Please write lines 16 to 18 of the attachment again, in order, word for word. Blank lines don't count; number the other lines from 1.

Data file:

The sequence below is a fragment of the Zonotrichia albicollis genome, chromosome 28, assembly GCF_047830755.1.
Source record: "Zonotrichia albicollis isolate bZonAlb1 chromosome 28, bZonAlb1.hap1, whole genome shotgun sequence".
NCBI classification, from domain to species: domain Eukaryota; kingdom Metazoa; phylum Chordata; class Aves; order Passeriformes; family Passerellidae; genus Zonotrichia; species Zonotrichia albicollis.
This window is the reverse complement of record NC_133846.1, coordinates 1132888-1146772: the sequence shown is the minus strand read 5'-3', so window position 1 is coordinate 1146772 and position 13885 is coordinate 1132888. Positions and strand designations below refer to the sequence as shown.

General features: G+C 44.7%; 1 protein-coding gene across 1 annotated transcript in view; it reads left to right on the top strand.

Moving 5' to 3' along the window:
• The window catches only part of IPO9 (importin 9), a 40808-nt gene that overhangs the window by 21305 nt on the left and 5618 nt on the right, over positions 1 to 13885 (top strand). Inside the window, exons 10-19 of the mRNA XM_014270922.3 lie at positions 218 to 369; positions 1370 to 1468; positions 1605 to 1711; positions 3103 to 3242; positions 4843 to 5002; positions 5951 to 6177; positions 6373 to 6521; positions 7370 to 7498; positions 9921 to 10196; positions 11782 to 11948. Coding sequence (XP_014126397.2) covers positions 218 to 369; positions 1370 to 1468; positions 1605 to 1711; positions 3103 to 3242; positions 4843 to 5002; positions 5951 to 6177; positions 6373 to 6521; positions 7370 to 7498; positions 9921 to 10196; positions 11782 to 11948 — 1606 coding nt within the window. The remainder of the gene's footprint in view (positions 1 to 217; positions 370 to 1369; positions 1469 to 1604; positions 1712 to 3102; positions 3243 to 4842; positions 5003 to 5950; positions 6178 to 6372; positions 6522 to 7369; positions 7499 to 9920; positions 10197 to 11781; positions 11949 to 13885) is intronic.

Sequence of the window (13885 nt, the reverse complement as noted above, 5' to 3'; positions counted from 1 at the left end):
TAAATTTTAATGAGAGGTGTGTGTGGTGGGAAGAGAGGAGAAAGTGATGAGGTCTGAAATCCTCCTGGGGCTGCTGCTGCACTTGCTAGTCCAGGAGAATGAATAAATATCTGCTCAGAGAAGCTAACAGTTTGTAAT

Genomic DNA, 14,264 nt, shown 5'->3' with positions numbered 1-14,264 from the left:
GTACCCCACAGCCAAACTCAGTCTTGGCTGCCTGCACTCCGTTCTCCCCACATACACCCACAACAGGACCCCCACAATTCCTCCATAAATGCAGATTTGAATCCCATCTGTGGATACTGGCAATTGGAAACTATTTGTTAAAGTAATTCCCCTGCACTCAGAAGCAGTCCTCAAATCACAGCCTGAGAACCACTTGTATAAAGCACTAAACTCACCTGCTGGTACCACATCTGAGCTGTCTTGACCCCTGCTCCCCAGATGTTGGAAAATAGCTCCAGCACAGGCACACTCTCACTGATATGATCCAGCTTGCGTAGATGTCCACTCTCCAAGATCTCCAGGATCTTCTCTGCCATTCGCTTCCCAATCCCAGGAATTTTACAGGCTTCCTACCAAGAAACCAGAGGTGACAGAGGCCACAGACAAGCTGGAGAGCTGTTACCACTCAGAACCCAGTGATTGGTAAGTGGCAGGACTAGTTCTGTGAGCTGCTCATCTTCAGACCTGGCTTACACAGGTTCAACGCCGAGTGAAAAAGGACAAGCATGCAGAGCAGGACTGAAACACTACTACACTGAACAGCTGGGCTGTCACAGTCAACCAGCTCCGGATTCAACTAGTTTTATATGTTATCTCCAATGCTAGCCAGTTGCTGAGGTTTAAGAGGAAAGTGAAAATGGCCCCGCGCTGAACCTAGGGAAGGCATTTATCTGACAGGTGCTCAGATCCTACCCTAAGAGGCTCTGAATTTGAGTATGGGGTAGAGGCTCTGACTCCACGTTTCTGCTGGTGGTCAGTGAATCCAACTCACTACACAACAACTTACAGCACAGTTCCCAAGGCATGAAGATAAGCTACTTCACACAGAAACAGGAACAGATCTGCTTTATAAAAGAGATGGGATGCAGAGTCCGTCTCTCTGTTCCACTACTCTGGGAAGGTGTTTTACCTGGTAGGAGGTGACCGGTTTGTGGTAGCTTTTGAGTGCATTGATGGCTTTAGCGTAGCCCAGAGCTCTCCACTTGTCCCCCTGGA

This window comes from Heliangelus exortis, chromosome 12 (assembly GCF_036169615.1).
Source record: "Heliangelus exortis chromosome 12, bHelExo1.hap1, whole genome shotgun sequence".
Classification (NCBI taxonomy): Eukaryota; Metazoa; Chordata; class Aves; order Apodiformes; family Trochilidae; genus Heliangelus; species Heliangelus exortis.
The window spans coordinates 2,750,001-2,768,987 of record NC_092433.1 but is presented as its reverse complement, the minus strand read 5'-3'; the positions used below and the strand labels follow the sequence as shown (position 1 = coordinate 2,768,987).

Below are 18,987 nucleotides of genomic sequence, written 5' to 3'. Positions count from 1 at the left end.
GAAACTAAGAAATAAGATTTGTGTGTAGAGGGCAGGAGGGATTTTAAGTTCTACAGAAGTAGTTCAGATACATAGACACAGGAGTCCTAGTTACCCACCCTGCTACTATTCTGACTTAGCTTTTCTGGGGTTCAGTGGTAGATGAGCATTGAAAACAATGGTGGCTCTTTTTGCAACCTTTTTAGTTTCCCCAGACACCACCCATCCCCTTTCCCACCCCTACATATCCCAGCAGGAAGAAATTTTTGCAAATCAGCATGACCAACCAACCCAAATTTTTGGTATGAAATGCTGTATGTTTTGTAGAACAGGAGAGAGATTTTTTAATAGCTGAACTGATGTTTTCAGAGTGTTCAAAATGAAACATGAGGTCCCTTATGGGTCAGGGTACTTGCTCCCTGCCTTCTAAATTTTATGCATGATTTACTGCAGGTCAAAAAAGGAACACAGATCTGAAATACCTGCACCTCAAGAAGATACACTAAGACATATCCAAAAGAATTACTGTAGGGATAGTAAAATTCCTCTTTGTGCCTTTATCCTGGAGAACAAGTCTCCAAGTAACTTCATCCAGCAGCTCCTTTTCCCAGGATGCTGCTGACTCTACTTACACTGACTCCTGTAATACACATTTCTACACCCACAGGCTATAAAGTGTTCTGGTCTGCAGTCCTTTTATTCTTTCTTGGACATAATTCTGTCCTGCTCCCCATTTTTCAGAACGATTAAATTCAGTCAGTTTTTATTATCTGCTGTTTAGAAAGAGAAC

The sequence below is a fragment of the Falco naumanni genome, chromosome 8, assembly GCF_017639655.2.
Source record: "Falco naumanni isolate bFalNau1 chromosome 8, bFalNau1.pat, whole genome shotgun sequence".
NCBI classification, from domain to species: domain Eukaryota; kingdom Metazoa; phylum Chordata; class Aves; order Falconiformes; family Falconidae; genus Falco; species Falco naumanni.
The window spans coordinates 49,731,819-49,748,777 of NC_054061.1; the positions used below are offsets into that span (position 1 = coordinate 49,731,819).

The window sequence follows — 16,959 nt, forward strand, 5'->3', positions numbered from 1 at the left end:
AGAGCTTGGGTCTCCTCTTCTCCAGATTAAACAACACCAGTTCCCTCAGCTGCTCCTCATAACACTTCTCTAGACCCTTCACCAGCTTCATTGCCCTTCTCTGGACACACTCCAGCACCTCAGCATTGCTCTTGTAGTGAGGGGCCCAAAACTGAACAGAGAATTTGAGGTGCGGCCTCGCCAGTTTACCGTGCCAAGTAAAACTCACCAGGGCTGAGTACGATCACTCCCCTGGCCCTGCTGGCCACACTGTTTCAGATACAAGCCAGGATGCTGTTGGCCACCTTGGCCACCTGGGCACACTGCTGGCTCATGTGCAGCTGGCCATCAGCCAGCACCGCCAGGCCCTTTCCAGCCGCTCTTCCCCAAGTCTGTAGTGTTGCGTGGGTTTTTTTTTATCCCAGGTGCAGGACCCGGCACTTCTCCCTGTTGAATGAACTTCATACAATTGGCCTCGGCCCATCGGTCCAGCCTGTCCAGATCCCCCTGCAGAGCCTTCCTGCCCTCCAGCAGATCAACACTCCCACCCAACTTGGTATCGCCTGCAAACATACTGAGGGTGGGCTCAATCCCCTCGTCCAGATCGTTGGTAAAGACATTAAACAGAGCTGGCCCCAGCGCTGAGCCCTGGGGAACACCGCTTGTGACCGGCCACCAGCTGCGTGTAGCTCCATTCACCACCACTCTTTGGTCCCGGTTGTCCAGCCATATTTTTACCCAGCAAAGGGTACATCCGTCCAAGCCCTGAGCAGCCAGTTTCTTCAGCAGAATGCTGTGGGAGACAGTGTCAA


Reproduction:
Below are 18,987 nucleotides of genomic sequence, written 5' to 3'. Positions count from 1 at the left end.
GAAACTAAGAAATAAGATTTGTGTGTAGAGGGCAGGAGGGATTTTAAGTTCTACAGAAGTAGTTCAGATACATAGACACAGGAGTCCTAGTTACCCACCCTGCTACTATTCTGACTTAGCTTTTCTGGGGTTCAGTGGTAGATGAGCATTGAAAACAATGGTGGCTCTTTTTGCAACCTTTTTAGTTTCCCCAGACACCACCCATCCCCTTTCCCACCCCTACATATCCCAGCAGGAAGAAATTTTTGCAAATCAGCATGACCAACCAACCCAAATTTTTGGTATGAAATGCTGTATGTTTTGTAGAACAGGAGAGAGATTTTTTAATAGCTGAACTGATGTTTTCAGAGTGTTCAAAATGAAACATGAGGTCCCTTATGGGTCAGGGTACTTGCTCCCTGCCTTCTAAATTTTATGCATGATTTACTGCAGGTCAAAAAAGGAACACAGATCTGAAATACCTGCACCTCAAGAAGATACACTAAGACATATCCAAAAGAATTACTGTAGGGATAGTAAAATTCCTCTTTGTGCCTTTATCCTGGAGAACAAGTCTCCAAGTAACTTCATCCAGCAGCTCCTTTTCCCAGGATGCTGCTGACTCTACTTACACTGACTCCTGTAATACACATTTCTACACCCACAGGCTATAAAGTGTTCTGGTCTGCAGTCCTTTTATTCTTTCTTGGACATAATTCTGTCCTGCTCCCCATTTTTCAGAACGATTAAATTCAGTCAGTTTTTATTATCTGCTGTTTAGAAAGAGAAC

The sequence below is a fragment of the Falco naumanni genome, chromosome 8, assembly GCF_017639655.2.